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Mandela Washington Fellowship Journey: A Moment of Reflection


By Mustapha Gwary

When I first received information about the Mandela Washington Fellowship through the Young African Leaders Initiative in November 2013, I thought applying for the program was not worth my time. Only 500 young Africans are selected for the Fellowship, and I assumed thousands would apply. In Nigeria alone, there are far more than 500 qualified applicants. I thought about the odds of me making the cut, and thoughts of doubt enveloped my mind. Nonetheless, I applied. During my interview I discovered that nearly 50,000 sub-Saharan Africans applied for the Fellowship and over 15,000 of the candidates were from Nigeria. Despite my initial doubts, I am thankful to be one of the selected candidates to participate in the inaugural class of Fellows. With excitement, I embarked upon a three-part journey to Miami, Florida; Washington D.C.; and Colorado Springs, Colorado.

My adventure started at Florida International University where I participated in a six-week intensive academic course focused on public management.  Throughout the course I learned about governance, policy formulation, strategic planning, ethics and public trust, transparency and accountability, and public-private partnership in governance while I refined my leadership skills. The highlight of my experience in Miami was the friendships I created with the 24 dynamic young Africans in the program. Their exceptional accomplishments in their home countries moved and motivated me to do more to make my country a better place. One colleague, Eric Ngondi from Kenya, was simply exceptional. After losing both eyes in a robbery attack, he lost his job, but nevertheless remained relentless and steadfast, ultimately establishing his own company and becoming an advocate for the disabled.

At the end of July, all 500 Fellows who were spread across the nation at 1 of 20 universities, congregated together for the first time at the Presidential Summit in Washington D. C.  The moment we met President Obama was electrifying while the entire hall went into a frenzy. The Summit allowed me to build new partnerships and friendships and continue to develop my professional network.  At the Summit, there were panel discussions, breakout sessions, and I also had the opportunity to meet with President Obama, Michelle Obama, Secretary of State John Kerry and other leaders from the public, private and nonprofit sector.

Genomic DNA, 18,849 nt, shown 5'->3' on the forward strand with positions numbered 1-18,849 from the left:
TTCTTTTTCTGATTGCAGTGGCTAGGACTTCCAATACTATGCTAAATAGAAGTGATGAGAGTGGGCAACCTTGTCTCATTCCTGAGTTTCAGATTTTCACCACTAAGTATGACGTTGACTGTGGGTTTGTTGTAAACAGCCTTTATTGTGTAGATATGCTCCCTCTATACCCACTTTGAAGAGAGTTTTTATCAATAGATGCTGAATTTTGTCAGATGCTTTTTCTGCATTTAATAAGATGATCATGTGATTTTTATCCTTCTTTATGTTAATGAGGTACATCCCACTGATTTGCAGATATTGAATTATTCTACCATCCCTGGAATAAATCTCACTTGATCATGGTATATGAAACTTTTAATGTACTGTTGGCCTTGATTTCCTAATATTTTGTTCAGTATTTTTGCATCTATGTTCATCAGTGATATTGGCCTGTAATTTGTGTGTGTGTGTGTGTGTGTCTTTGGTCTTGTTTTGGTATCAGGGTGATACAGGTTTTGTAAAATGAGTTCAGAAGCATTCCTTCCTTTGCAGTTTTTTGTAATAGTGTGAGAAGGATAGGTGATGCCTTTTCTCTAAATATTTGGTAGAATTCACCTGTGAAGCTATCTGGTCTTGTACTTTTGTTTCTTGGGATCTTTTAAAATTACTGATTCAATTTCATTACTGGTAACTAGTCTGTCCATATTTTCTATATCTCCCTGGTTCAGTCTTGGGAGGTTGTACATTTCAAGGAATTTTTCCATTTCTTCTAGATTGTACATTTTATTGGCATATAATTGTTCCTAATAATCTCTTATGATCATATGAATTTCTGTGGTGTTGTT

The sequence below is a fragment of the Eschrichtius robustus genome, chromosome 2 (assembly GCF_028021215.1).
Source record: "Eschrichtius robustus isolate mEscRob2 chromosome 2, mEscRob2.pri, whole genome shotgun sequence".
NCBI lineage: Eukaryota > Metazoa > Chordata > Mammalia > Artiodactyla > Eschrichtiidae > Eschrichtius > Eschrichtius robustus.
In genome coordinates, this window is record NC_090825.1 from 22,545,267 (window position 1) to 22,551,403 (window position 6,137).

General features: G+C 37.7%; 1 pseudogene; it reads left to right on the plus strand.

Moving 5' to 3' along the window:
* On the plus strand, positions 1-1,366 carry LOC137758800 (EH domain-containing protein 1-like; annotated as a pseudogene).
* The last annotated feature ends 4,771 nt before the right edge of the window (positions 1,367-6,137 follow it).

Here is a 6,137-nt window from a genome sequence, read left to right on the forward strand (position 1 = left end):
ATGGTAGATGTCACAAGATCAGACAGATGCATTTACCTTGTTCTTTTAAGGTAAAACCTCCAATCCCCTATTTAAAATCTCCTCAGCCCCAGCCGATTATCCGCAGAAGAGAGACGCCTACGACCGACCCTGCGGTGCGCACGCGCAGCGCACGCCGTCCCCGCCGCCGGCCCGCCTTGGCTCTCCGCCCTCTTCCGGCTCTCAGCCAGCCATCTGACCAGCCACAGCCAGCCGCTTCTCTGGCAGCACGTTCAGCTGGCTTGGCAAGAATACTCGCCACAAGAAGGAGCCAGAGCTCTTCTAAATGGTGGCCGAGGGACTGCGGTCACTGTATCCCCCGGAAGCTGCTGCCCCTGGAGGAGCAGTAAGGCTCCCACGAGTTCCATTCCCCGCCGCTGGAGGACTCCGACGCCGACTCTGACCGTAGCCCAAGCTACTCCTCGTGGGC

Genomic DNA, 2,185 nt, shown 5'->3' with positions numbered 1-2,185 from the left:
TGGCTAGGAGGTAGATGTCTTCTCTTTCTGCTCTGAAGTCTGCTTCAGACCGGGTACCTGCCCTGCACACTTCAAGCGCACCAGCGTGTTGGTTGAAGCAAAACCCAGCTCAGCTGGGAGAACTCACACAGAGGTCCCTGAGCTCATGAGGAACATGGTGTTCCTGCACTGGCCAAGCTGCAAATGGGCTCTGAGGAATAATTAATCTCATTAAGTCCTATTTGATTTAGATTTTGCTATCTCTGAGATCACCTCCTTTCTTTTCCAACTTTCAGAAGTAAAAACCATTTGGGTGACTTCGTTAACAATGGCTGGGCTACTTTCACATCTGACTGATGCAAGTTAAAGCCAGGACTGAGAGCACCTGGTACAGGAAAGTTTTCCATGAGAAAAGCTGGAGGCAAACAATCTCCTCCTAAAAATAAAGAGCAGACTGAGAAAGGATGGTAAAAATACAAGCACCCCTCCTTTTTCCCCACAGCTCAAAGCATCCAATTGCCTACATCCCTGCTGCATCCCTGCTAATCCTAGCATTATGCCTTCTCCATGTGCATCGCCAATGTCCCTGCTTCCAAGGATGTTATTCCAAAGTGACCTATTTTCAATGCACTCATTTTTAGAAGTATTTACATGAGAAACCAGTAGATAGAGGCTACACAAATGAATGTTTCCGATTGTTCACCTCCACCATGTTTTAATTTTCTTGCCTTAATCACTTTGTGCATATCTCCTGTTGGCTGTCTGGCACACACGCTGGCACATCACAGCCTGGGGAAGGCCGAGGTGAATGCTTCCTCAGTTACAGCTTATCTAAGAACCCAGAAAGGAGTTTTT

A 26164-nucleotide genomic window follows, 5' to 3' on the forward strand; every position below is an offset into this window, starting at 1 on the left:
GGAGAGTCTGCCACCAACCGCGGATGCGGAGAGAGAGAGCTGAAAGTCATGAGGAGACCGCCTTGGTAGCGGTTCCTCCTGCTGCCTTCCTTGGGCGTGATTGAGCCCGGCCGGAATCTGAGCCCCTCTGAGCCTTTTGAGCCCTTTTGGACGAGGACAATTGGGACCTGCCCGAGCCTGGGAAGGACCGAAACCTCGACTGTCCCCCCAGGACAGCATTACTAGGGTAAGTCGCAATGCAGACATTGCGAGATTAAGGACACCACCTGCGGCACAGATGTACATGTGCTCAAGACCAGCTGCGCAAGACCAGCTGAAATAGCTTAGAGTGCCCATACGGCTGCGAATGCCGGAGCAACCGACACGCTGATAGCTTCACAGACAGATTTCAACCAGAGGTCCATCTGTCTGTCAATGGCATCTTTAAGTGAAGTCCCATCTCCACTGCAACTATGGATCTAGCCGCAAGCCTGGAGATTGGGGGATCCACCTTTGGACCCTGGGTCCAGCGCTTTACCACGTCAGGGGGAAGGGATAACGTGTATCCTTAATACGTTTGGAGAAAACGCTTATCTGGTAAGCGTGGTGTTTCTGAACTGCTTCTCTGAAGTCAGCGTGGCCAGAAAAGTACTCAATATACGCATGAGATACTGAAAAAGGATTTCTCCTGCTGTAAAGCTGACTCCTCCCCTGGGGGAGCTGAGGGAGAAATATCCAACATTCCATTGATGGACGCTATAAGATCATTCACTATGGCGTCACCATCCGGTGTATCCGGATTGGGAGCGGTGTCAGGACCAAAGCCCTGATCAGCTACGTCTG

I arrived in Colorado Springs after dark, and my first impression of it was of a gothic city. I was struck by the old buildings, the whistling of the chill wind, and the silence engulfing the night. Throughout my time here, I have come to know Colorado Springs as a beautiful city filled with warm and welcoming people. It is by far my favorite city I have visited in the U.S. Working at El Pomar Foundation has been an incredible learning experience, providing me with many opportunities and platforms to learn and build upon my knowledge of how nonprofit organizations operate. The Emerging Leaders Development Program (Leadership Plenty) sessions, nonprofit management classes, grant writing workshops, and the Investment Challenge classes have had a remarkable impact on me. The people I have met through my time at El Pomar have been incredible, and the relationships will last far into the future. I cannot quantify what I have learned during my time at El Pomar, and I will eternally remain grateful for this opportunity.

“The more I live, the more I learn. The more I learn, the more I realize the less I know.”

This quote by Michel Legrand exemplifies my Mandela Washington Fellowship experience. It has been a humbling experience for me. Meeting the other fellows and learning about their work has been the highlight of my Mandela Washington Fellowship experience. I am looking forward to sharing and applying all the skills and knowledge I have acquired to my organization and several other organizations I intend to work with when I return home.